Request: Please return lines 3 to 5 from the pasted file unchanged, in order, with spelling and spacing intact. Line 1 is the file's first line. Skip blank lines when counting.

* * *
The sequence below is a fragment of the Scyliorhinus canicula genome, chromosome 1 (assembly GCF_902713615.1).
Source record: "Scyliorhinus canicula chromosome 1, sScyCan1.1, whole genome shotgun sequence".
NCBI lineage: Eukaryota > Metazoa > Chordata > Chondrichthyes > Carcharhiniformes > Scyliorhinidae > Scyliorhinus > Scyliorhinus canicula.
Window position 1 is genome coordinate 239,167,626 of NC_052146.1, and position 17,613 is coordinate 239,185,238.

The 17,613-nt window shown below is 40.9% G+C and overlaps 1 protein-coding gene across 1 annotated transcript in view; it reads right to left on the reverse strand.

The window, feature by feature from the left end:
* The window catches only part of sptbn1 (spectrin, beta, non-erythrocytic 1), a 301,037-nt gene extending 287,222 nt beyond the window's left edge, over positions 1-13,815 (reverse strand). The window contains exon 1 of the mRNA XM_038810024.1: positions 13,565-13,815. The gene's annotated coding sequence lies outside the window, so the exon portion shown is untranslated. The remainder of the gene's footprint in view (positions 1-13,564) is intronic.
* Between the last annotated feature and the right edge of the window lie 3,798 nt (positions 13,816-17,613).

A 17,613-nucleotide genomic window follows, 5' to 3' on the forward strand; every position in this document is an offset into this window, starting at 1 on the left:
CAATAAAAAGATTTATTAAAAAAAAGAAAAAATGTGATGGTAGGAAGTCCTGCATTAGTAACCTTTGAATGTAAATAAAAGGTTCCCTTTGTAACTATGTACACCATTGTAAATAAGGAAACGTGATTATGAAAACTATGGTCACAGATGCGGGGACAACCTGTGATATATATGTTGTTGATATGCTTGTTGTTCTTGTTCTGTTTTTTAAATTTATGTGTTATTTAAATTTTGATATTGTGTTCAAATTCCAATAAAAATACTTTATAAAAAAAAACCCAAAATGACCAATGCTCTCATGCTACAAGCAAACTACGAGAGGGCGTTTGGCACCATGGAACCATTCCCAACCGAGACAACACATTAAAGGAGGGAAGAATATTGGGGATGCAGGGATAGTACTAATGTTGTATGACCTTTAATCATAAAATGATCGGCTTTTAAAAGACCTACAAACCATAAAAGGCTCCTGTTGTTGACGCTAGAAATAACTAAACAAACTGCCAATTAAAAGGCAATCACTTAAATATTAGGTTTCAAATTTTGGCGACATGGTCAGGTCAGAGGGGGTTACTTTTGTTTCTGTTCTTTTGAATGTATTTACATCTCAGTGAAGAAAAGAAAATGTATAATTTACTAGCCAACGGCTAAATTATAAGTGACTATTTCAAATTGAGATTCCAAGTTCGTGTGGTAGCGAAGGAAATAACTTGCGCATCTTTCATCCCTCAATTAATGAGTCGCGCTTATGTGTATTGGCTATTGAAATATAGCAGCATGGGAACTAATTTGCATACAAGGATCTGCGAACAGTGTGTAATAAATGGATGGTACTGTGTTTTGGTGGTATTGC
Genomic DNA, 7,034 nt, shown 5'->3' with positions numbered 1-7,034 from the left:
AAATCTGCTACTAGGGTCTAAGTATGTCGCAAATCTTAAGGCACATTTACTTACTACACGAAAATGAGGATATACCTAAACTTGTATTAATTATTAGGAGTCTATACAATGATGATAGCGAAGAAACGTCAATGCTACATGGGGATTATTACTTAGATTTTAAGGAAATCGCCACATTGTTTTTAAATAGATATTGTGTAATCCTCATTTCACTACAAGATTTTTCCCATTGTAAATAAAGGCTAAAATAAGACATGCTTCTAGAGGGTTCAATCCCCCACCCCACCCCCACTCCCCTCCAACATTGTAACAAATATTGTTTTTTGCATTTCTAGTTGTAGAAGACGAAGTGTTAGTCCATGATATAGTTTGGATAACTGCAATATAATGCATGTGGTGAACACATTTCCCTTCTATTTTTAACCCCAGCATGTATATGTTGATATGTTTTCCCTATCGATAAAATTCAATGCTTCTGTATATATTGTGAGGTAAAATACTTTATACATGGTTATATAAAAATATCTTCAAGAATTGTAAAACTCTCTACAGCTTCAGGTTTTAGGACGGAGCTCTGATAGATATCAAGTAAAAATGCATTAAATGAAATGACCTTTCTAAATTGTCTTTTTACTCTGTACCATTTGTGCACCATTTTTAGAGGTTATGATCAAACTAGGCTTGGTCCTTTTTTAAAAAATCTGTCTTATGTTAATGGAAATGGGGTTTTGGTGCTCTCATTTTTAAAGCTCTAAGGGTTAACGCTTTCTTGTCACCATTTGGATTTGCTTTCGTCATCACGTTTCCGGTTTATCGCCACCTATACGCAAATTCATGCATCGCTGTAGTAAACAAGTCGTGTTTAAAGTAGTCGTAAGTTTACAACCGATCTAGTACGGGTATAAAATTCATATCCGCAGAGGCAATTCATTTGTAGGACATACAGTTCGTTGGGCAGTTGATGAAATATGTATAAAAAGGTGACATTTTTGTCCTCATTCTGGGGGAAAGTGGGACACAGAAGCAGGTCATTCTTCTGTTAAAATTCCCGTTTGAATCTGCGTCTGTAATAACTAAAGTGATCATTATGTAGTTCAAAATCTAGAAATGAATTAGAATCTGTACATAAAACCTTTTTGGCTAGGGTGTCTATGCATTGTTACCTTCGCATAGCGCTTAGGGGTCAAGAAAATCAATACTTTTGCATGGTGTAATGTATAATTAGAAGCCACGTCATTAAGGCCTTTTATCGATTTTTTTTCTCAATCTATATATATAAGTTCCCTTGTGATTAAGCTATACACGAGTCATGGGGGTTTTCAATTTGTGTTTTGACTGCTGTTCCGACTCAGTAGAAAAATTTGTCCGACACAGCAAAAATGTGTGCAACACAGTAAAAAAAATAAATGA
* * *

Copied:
NCBI lineage: Eukaryota > Metazoa > Chordata > Chondrichthyes > Carcharhiniformes > Scyliorhinidae > Scyliorhinus > Scyliorhinus canicula.
Window position 1 is genome coordinate 239,167,626 of NC_052146.1, and position 17,613 is coordinate 239,185,238.

The 17,613-nt window shown below is 40.9% G+C and overlaps 1 protein-coding gene across 1 annotated transcript in view; it reads right to left on the reverse strand.